Over the bridge, I headed right along the cycle path.

The views to both sides were lovely. On the right were the ponds of Guandu Nature Park. Many water birds were hanging out here.

To the left you can see Shezi Island beyond the span of the Keelung river.

Once you leave the nature park behind, the landscape on the right becomes a path work of small industrial buildings and farmland. If you followed this canal all the way up you would eventually find yourself at Guizikeng.

The bike path was popular – a mixture of early-finishing office workers, sporty types and the occasional Korean tourist. I imagine that weekends are a lot busier, but on a weekday evening there was more than enough space for everyone.

I found myself entranced by the magical quality of light. All those tints of gold, peach, rose and lilac – combined with the farming scenery and mountainous backdrop completely transports you out of modern-day Taipei.

Once it had decided to fall, night came quickly. Thankfully the cycle paths are well-lit and still relatively well-populated even when it gets dark. I turned right over this bridge underneath the Zhoumei Expressway – on weekends this is a hive of cyclist activity, (there is a bike shop located here), but in the twilight it has become a completely different place. The shrill trilling of many hundreds of birds turned the evening into a concert of avian music. Despite the noise, I didn’t catch sight of a single one. Twitter experts suggest they were probably mynas or starlings of some variety.

The cycle network gets a little complex here with paths splitting off in all directions. Just follow the main path under the bridge and keep going.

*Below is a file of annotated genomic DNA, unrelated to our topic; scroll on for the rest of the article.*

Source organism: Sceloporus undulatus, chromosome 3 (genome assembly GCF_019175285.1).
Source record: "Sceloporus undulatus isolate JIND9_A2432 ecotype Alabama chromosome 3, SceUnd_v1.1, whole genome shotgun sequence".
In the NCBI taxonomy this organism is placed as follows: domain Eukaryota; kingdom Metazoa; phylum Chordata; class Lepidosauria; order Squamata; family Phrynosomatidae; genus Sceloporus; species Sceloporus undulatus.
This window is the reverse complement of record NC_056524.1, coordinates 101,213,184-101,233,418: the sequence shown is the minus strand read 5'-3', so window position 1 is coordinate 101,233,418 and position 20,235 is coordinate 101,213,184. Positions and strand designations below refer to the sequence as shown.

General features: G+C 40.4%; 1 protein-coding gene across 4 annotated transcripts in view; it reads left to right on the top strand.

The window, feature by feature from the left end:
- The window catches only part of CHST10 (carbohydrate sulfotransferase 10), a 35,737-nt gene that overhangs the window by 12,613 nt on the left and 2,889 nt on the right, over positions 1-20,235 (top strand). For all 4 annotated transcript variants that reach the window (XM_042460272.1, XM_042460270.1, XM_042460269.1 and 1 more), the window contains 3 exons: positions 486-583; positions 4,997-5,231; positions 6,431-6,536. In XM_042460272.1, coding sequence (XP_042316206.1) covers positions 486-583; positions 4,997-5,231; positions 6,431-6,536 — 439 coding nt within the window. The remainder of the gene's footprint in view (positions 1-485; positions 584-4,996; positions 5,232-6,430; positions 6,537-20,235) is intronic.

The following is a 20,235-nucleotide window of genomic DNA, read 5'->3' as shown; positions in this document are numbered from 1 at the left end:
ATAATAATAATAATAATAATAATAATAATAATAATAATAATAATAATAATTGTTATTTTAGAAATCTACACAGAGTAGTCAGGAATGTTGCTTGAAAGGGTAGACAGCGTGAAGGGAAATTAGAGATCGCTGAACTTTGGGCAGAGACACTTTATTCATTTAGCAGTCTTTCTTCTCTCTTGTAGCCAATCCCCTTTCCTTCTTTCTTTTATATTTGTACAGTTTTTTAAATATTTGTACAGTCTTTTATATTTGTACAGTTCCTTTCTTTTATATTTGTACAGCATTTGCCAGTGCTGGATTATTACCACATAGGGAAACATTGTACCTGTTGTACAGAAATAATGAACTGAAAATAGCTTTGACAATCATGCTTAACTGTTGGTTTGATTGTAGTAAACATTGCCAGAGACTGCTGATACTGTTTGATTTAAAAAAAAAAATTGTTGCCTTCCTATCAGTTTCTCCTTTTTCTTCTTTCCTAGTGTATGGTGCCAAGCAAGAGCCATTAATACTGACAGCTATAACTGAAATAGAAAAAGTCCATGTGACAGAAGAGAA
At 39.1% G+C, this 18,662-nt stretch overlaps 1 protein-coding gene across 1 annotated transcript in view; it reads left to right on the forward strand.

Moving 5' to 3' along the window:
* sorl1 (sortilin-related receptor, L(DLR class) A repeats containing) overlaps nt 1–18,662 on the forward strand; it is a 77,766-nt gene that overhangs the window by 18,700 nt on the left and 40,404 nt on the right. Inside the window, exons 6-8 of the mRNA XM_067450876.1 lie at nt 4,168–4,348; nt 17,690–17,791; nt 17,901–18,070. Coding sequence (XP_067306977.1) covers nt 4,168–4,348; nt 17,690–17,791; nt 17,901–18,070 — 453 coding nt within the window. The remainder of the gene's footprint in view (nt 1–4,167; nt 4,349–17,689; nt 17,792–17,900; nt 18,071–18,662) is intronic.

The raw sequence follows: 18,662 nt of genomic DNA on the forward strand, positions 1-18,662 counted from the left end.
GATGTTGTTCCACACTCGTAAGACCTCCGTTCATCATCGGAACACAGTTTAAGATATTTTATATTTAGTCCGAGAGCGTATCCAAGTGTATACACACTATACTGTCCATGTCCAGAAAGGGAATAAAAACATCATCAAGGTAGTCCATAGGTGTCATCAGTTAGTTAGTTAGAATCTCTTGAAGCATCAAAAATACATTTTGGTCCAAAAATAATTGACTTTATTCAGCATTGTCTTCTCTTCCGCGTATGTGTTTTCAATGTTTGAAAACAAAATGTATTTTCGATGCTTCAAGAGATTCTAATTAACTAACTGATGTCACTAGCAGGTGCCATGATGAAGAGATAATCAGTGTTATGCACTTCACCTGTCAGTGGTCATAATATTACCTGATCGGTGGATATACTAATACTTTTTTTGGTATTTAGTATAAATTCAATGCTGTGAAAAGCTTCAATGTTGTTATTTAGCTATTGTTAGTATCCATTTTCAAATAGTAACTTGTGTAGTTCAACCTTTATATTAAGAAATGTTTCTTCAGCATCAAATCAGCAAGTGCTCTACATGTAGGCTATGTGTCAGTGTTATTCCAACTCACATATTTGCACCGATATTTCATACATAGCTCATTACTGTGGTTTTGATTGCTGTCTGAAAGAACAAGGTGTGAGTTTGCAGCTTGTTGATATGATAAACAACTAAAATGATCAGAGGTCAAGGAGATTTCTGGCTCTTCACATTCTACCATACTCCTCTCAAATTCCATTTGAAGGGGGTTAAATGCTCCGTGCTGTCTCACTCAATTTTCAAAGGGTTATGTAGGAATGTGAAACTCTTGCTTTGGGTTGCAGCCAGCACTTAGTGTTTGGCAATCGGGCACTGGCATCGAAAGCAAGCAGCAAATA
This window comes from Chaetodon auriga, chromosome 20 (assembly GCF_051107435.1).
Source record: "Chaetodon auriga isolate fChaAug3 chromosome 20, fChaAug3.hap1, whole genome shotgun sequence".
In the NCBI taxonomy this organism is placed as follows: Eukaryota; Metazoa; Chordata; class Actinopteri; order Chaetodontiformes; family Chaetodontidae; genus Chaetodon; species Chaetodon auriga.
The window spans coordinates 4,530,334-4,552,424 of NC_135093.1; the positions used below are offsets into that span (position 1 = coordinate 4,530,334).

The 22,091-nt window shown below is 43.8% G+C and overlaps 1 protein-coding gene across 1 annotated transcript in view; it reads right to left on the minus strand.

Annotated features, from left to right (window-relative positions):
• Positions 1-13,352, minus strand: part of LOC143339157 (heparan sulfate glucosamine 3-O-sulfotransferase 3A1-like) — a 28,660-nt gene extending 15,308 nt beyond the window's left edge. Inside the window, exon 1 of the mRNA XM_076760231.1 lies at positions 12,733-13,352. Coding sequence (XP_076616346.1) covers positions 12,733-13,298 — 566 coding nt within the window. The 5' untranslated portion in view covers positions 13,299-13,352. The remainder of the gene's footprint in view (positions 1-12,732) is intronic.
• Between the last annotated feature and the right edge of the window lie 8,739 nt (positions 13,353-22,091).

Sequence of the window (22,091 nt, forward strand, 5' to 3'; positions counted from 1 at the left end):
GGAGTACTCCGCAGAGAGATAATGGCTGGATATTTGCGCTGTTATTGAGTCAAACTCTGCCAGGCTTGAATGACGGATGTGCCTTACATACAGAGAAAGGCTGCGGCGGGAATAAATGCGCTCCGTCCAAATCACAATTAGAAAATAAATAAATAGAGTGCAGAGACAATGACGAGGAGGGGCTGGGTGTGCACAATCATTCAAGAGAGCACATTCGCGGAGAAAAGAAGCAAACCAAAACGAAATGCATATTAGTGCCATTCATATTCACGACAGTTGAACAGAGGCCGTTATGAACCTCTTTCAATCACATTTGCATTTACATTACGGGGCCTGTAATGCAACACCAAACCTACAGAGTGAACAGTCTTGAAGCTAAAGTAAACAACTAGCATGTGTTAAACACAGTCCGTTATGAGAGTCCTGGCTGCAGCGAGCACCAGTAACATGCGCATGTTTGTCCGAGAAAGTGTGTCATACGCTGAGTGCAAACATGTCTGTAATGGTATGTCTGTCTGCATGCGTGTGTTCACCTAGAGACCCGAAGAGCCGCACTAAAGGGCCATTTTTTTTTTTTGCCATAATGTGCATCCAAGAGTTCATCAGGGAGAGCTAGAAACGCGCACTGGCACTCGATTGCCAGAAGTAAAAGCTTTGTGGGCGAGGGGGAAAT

It was about this point that I felt very grateful for the fact that Taiwan is such a safe place. I’m not sure I would cycle off into the unknown dusk of a riverside cycle path back home, but here on Taiwan I wouldn’t think twice. (It’s like all places, it has a few problems, but overall Taiwan is a remarkably safe place to live.)

This next section appeared to me under construction – I almost didn’t recognise it in the dark and with the work that’s been done already.

More signs of construction were evident as the cycle path approaches a bridge and a junction. The way straight was blocked, and I wanted to go to Shilin anyway, so I crossed over the bridge and took a left – the Taipei Children’s Amusement Park visible a little further along to my right.

From the bridge crossing, it was only a matter of minutes before I reached Shilin bridge – my exit point for the day’s riding.

After heading up the ramp, I cycled down the narrow Wenlin Road and took a sharp left underneath the bridge and cycled towards the MRT line.

Once I’d made my way back to the MRT, it was just a few more minutes cycling down to Shilin station where I parked the bike and headed home.


How to get there

google maps address:

public transport: the YouBike stands are located close to Tamsui and Shilin MRT Stations so it’s very easy to get there and back.

nearby cycle paths:

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3 thoughts on “TAMSUI RIVER CYCLE PATH

  1. Have you gone there recently?

    I usually go walk from Zhuwei to Tamsui and then back, but with the Level 3 restrictions I haven walked the path anymore.
    Would you still feel safe to walk there at night?

    Liked by 1 person

    • The last time I visited the area was maybe April, but that time I went from Tamsui up a bit further towards the fisherman’s pier. I haven’t been to this particular river park at night, but several other that I’ve visited after dark have been fine. They’re normally well lit and full of people exercising until at least 10:30.

      Like